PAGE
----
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Using ethnography and discourse analysis of peer interaction, Bailey shows how Dominican Americans negotiate and transform racial structure at a Rhode Island high school. The Dominican American students think of themselves as "Spanish" or "Hispanic," identities that are at odds with the racial terms, "Black" or "African American," in which they are seen by others. This linguistic construction of ethnic/racial identities resists Black/White racialization and undermines dominant categories of race and ethnicity. This local transformation of ethnic/racial categories by Dominican Americans suggest the wider effects of post-1965 immigration on United States ethnic/racial categories.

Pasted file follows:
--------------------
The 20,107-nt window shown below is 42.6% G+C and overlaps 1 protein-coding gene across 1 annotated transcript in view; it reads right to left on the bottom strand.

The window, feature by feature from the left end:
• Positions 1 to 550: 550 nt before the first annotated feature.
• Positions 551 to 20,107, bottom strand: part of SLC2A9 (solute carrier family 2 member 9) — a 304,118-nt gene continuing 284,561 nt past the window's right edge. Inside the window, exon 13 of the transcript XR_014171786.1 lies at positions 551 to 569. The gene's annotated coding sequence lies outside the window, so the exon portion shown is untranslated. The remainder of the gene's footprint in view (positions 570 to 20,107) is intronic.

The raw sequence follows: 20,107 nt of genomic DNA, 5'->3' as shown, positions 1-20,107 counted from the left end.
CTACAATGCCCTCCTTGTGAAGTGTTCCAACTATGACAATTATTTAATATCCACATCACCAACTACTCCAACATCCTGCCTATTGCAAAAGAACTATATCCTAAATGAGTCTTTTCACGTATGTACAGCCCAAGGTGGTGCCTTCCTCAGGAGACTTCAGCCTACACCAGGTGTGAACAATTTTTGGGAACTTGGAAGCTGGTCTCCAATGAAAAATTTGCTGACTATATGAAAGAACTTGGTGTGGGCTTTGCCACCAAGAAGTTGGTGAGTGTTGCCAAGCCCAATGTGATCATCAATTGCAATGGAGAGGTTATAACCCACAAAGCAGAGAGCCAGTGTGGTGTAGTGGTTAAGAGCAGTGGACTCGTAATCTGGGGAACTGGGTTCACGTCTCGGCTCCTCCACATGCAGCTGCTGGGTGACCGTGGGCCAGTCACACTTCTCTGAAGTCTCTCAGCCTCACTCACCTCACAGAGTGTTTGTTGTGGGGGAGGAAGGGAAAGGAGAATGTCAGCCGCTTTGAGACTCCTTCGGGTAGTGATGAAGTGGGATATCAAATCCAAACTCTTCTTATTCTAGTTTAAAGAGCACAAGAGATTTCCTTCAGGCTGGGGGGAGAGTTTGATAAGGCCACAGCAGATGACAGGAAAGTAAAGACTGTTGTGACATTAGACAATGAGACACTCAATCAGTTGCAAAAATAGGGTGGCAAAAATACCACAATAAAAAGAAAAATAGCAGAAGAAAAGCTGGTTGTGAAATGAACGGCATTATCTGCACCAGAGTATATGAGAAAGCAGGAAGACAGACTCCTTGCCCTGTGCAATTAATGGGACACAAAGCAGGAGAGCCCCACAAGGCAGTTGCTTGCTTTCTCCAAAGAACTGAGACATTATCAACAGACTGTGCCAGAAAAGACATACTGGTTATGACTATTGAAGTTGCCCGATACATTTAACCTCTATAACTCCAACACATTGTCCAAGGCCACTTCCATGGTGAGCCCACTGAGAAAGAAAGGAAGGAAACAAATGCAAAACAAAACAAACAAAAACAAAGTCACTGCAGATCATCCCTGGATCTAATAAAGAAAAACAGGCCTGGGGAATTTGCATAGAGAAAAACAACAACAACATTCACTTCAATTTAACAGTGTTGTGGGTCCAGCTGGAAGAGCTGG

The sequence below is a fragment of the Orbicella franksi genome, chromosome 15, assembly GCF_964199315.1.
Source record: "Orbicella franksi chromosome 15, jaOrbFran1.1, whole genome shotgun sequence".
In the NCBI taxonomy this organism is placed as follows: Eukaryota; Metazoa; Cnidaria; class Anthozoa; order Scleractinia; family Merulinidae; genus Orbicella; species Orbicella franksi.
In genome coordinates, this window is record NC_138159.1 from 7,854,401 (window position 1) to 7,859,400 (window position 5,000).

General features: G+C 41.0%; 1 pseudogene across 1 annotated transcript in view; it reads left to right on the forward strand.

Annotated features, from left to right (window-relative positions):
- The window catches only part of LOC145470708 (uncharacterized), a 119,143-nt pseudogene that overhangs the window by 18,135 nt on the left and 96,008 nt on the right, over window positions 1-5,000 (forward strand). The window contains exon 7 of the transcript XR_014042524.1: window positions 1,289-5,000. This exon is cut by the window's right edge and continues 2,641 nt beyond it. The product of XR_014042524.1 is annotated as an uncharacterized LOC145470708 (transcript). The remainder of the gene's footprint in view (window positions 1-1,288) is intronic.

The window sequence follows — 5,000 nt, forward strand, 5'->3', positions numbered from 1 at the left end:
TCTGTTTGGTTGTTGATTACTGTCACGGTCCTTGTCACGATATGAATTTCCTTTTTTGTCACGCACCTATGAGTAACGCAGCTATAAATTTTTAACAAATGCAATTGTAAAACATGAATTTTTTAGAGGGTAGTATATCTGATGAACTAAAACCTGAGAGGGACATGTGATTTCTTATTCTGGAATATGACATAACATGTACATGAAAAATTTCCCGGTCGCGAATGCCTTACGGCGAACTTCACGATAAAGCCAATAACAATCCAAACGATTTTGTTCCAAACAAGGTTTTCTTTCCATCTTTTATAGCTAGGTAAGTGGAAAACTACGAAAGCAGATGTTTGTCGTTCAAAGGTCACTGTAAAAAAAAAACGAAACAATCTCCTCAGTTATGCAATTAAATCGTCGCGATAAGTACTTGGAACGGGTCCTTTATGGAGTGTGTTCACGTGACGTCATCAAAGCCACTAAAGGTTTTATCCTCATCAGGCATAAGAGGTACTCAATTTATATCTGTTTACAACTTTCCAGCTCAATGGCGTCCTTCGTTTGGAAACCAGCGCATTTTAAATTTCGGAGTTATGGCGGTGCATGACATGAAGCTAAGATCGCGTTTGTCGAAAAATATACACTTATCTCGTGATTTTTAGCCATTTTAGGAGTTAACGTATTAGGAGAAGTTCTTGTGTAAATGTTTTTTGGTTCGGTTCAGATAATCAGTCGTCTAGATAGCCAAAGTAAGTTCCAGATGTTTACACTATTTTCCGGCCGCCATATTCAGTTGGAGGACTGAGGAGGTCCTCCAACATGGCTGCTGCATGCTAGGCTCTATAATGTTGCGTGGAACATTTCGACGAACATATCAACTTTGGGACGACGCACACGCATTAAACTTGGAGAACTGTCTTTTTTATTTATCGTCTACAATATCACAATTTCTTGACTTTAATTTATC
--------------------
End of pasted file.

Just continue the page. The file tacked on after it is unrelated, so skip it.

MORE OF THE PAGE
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Benjamin H. Bailey is Assistant Professor in the Department of Communication Studies at the University of Massachusetts, Amherst. He earned his Ph.D. in 1999 from the University of California, Los Angeles.
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Book Description Lfb Scholarly Pub Llc, 2002. Condition: New. book. Seller Inventory # M1931202249